Statistical analysis

All the experimental values are expressed as a mean ± standard error of the mean (SEM). The control and treated groups were compared using ANOVA (SPSS 15, Chicago, IL, USA). Furthermore, all the groups are compared using Student “t” test. A P < 0.05 was considered statistically significant.

Results

The GC–MS analysis was used to get preliminary data on the composition of Ir extracts in the present study. The polarity of the solvents could affect the efficiency of extraction and activity of obtained compounds in the extracts. Ethyl acetate, ethanol, methanol, acetone, and water are most generally solvents for extraction. The compound obtained in the Ir extract is given in Table 1. HPLC/MS provides cost-effective tool for the identification of phenolic compounds. The chemical constituents are expressed on the dry weight basis. The compounds obtained in the Ir extracts are given in Table 2.
Table 1

Retention time (Rt) of compounds identified in the extract of Ir

No

Constituent

Retention time (min)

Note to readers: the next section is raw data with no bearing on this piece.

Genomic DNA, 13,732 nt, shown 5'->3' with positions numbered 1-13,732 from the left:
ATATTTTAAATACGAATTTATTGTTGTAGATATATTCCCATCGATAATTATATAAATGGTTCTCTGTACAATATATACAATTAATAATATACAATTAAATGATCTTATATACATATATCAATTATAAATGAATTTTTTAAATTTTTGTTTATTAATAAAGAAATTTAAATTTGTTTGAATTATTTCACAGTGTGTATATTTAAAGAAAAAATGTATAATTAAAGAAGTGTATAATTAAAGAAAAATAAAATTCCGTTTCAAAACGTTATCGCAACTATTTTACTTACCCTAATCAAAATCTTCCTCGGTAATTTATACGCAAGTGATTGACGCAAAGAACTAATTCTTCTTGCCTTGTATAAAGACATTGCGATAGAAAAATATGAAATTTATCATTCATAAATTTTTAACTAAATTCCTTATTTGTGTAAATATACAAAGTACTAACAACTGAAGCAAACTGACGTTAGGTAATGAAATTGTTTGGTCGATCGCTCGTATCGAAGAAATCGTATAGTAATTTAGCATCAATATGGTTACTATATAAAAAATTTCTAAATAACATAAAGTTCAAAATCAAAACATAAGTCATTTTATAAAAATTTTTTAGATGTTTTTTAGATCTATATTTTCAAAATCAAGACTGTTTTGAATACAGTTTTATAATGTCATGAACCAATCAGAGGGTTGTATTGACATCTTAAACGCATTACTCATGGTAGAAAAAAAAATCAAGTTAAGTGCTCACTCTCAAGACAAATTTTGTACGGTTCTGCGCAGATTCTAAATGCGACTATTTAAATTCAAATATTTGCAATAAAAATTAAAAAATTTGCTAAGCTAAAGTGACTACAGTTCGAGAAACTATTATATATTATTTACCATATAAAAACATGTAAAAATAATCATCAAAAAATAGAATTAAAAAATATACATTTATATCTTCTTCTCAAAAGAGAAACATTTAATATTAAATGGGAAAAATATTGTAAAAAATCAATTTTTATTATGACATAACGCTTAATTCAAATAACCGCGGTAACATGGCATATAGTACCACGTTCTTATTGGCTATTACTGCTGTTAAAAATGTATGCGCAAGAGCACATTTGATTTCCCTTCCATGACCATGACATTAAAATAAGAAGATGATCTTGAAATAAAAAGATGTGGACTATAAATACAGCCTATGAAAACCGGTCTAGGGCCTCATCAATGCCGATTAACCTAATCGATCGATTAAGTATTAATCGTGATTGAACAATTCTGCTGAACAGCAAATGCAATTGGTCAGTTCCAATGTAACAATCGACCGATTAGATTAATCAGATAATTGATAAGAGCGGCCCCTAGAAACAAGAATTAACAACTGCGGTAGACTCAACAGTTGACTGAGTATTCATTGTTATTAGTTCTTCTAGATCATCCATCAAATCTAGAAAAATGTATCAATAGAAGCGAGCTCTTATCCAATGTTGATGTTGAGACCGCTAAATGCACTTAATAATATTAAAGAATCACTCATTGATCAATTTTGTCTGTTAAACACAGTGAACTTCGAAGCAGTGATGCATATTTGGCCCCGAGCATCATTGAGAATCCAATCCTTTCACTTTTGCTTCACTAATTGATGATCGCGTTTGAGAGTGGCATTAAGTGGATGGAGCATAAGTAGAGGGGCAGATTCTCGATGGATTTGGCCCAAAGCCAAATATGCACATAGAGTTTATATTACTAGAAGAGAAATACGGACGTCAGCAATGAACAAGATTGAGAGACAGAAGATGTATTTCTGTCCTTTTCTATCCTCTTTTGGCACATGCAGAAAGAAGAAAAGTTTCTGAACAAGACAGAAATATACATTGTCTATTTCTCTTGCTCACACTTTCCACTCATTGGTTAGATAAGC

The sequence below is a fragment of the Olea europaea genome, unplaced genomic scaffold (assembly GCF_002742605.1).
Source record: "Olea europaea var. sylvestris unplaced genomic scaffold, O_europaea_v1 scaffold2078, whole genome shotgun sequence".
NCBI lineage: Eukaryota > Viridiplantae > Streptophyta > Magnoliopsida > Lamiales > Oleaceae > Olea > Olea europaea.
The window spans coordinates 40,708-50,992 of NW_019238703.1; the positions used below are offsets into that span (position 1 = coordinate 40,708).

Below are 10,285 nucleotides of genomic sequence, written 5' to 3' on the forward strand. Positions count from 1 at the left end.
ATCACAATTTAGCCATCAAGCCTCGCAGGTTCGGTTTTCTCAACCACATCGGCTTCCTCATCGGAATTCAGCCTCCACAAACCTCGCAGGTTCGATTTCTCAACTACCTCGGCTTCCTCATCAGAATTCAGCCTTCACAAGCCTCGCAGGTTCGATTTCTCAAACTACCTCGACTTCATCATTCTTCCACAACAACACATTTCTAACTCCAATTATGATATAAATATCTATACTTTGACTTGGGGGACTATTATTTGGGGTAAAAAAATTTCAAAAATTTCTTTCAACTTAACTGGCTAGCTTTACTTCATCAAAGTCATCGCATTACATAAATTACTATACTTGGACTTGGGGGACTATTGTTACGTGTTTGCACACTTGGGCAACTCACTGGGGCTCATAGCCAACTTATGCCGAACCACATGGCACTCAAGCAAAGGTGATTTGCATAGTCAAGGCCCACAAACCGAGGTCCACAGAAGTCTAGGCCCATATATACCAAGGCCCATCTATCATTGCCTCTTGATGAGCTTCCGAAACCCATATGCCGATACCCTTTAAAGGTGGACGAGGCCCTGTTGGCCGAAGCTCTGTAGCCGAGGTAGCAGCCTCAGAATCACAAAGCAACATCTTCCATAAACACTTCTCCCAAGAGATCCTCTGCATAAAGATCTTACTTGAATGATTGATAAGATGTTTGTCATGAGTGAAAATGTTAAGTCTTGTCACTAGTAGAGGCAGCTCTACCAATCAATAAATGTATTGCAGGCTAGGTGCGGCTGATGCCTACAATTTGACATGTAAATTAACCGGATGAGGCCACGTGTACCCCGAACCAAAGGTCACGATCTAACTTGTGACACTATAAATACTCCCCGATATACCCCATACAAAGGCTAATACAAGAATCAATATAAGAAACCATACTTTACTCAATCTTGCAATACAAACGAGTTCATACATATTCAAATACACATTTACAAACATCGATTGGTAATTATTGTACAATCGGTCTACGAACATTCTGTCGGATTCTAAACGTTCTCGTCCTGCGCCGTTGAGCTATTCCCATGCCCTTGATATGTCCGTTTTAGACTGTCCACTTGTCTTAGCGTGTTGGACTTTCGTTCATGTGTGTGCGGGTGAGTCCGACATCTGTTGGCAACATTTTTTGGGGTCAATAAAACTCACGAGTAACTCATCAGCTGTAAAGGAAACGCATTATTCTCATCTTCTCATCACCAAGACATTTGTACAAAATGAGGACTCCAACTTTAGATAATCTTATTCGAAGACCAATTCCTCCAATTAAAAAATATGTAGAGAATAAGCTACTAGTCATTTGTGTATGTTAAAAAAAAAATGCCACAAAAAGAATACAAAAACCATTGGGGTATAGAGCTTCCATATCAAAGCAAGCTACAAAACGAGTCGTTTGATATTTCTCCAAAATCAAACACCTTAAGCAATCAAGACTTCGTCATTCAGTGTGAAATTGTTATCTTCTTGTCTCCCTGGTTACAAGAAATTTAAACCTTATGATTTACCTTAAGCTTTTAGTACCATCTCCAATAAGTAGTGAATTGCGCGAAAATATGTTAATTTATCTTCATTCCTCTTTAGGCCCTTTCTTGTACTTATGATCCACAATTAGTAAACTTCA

Identification

1

2-Methoxyethanol

15.241

Ref, Lib

2

Nonane, 3-methyl-5-propyl-methyl benzoate

16.013

Ref, Lib

3

Alpha-muurolene

19.435

Ref, Lib

4

2-Phenyl-2-propanol

21.618

Ref, Lib

5

Benzene, 1-(1,5-dimethyl-4-hexenyl)-4-methyl-1-butanol

22.624

Ref, Lib

6

Hexanal dimethyl acetal

23.958

Ref, Lib

7

2-Methoxyethanol

24.451

Ref, Lib

8

1-Pentanol

25.223

Ref, Lib

9

Propionitrile, 2-(3-fluorophenylhydrazono)-3-imino-3-(4-morpholyl)- tetradecane

36.521

Ref, Lib

10

1-Hexanol, 2-ethyl

43.536

Ref, Lib

11

2-Propenoic acid, 2-methyl-cyclohexyl ester

44.321

Ref, Lib

12

Beta elemene

51.612

Ref, Lib

13

Benzaldehyde

46.622

Ref, Lib

14

Nonane, 3-Methyl-5-propylnonane

50.776

Ref, Lib

15

Methyl benzoate

53.745

Ref, Lib

16

Benzoic acid

52.206

Ref, Lib

17

Acetophenone

56.414

Ref, Lib

18

Alpha-amorphene

56.494

Ref, Lib

19

Alpha-muurolene

55.394

Ref, Lib

20

2-Phenyl-2-propanol

58.333

Ref, Lib

21

Alpha-selinene

59.103

Ref, Lib

22

Beta-selinene

61.111

Ref, Lib

23

Azulene

62.495

Ref, Lib

GC/MS comparison with GC/MS standard, Ref comparison with GC and MS literature values

Table 2

The compounds obtained in the Ir extracts

S.No

Name of the constituents

Quantity (mg/100 g)

1

3,5-Dihydroxybenzoic acid-O-glucosyl-xyloside

13.9

2

Chlorogenic acid

33.2

3

Catechin gallate

22.5

4

Caffeic acid

93.72

5

Alantolactone

42.42

6

Kaempherol-7-O-dipentoside

42.9

7

Galloyl-caffeoylhexose

11.9

8

Quercetin-3-O-beta-glucopyranoside

51.1

9

Dicaffeoyl quinic acid

70.3

10

9-O-beta-d-glucopyranosyl-9-hydroxythymol

19.2

11

5-O-feruloylquinic acid

29.8

12

Dihydrocaffeic acid derivative

13.2

13

Epicatechin

22.7

14

6″-O-malonyl genistein